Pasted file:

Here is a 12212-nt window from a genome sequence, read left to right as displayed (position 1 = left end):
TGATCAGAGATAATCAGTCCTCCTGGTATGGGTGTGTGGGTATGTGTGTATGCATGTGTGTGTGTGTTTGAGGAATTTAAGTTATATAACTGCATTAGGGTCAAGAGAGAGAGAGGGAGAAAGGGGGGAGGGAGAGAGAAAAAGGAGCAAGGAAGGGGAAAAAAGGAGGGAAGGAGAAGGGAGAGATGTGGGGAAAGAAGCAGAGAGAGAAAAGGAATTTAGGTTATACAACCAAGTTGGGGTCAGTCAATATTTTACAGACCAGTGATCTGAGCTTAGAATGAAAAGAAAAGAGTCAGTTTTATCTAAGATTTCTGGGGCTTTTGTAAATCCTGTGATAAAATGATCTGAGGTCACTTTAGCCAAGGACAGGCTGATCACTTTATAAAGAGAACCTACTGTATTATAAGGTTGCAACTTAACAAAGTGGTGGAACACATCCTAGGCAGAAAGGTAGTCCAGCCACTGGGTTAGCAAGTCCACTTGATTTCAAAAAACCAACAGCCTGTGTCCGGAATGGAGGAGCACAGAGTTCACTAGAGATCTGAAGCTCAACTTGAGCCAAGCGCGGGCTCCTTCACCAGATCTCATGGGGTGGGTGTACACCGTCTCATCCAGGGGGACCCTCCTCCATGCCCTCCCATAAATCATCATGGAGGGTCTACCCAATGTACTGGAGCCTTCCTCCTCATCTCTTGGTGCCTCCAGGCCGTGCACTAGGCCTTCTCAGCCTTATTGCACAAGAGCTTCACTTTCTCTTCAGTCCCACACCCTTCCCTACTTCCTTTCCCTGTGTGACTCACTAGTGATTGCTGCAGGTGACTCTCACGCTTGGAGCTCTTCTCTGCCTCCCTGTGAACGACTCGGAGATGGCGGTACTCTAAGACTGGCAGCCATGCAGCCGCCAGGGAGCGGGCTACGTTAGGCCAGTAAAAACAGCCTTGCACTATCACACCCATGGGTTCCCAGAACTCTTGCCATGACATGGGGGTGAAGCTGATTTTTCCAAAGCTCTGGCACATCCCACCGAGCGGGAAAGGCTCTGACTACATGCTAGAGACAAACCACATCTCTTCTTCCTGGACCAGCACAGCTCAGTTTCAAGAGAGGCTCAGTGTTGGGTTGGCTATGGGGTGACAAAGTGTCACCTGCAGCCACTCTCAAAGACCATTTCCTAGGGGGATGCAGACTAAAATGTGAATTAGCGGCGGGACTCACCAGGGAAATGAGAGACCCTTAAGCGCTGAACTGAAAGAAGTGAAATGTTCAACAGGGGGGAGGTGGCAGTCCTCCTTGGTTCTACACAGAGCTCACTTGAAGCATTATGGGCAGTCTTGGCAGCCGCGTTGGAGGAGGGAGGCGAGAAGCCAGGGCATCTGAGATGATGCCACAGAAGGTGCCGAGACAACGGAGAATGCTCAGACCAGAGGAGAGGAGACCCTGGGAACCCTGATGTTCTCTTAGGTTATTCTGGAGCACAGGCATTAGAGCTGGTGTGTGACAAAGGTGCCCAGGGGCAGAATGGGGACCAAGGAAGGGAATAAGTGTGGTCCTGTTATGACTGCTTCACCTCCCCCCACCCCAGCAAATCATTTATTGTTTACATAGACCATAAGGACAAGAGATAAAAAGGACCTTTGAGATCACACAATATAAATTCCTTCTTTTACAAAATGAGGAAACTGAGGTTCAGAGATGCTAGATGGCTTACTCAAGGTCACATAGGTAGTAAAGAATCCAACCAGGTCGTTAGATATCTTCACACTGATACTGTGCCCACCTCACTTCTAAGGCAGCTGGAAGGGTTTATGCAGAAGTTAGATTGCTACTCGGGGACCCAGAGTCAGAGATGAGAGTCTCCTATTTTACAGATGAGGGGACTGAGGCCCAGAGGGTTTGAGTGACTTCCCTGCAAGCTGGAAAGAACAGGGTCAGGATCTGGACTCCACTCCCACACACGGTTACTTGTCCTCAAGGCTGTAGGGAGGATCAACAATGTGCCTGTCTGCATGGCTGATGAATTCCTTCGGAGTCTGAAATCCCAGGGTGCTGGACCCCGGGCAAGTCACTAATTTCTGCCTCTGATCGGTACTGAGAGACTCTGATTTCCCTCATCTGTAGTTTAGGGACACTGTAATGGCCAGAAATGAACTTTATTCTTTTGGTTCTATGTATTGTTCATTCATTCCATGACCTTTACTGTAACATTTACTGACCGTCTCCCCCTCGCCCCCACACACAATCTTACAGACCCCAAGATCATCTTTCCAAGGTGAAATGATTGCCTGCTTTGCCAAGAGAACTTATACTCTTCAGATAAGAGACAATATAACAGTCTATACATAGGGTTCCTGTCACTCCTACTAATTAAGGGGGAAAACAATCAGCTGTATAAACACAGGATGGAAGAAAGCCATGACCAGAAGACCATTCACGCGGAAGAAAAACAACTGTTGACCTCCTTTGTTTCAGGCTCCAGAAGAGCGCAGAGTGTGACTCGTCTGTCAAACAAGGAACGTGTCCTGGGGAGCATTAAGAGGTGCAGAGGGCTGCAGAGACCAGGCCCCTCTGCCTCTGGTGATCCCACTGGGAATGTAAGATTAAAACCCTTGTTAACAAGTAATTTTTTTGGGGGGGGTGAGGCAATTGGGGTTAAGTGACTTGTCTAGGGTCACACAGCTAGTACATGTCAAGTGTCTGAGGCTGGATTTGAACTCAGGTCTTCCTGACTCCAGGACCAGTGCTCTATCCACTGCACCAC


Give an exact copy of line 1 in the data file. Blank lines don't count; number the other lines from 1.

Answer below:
Here is a 12212-nt window from a genome sequence, read left to right as displayed (position 1 = left end):